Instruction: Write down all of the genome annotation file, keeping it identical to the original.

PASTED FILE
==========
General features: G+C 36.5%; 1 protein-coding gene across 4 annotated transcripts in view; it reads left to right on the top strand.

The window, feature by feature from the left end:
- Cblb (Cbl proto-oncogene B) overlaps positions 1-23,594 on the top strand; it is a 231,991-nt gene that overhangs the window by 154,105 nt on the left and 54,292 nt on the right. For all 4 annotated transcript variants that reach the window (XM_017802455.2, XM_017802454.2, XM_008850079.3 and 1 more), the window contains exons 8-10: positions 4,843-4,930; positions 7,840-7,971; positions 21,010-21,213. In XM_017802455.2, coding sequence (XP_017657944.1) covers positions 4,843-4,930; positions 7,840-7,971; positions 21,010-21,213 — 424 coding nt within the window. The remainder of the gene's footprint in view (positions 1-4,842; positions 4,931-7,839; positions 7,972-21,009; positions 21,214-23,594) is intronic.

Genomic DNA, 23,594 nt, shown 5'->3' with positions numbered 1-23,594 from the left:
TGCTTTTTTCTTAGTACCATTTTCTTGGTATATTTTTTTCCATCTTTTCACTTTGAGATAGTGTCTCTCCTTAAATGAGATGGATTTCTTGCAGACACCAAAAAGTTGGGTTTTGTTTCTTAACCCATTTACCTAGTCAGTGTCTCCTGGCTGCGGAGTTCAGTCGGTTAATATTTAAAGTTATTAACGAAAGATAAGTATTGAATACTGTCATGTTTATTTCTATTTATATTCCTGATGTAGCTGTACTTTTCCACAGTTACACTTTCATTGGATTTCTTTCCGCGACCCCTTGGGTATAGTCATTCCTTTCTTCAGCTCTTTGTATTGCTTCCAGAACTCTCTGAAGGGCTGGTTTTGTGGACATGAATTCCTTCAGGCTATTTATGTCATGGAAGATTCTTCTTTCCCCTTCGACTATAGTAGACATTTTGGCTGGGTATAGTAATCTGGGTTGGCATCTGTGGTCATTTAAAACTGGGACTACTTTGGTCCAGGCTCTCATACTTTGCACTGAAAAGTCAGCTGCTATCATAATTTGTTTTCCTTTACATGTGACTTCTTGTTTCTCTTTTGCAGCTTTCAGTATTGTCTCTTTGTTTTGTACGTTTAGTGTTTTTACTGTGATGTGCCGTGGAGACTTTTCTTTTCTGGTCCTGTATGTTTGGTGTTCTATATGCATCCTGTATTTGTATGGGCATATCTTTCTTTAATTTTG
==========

General features: G+C 36.5%; 1 protein-coding gene across 4 annotated transcripts in view; it reads left to right on the top strand.

The window, feature by feature from the left end:
- Cblb (Cbl proto-oncogene B) overlaps positions 1-23,594 on the top strand; it is a 231,991-nt gene that overhangs the window by 154,105 nt on the left and 54,292 nt on the right. For all 4 annotated transcript variants that reach the window (XM_017802455.2, XM_017802454.2, XM_008850079.3 and 1 more), the window contains exons 8-10: positions 4,843-4,930; positions 7,840-7,971; positions 21,010-21,213. In XM_017802455.2, coding sequence (XP_017657944.1) covers positions 4,843-4,930; positions 7,840-7,971; positions 21,010-21,213 — 424 coding nt within the window. The remainder of the gene's footprint in view (positions 1-4,842; positions 4,931-7,839; positions 7,972-21,009; positions 21,214-23,594) is intronic.

Genomic DNA, 23,594 nt, shown 5'->3' with positions numbered 1-23,594 from the left:
TGCTTTTTTCTTAGTACCATTTTCTTGGTATATTTTTTTCCATCTTTTCACTTTGAGATAGTGTCTCTCCTTAAATGAGATGGATTTCTTGCAGACACCAAAAAGTTGGGTTTTGTTTCTTAACCCATTTACCTAGTCAGTGTCTCCTGGCTGCGGAGTTCAGTCGGTTAATATTTAAAGTTATTAACGAAAGATAAGTATTGAATACTGTCATGTTTATTTCTATTTATATTCCTGATGTAGCTGTACTTTTCCACAGTTACACTTTCATTGGATTTCTTTCCGCGACCCCTTGGGTATAGTCATTCCTTTCTTCAGCTCTTTGTATTGCTTCCAGAACTCTCTGAAGGGCTGGTTTTGTGGACATGAATTCCTTCAGGCTATTTATGTCATGGAAGATTCTTCTTTCCCCTTCGACTATAGTAGACATTTTGGCTGGGTATAGTAATCTGGGTTGGCATCTGTGGTCATTTAAAACTGGGACTACTTTGGTCCAGGCTCTCATACTTTGCACTGAAAAGTCAGCTGCTATCATAATTTGTTTTCCTTTACATGTGACTTCTTGTTTCTCTTTTGCAGCTTTCAGTATTGTCTCTTTGTTTTGTACGTTTAGTGTTTTTACTGTGATGTGCCGTGGAGACTTTTCTTTTCTGGTCCTGTATGTTTGGTGTTCTATATGCATCCTGTATTTGTATGGGCATATCTTTCTTTAATTTTG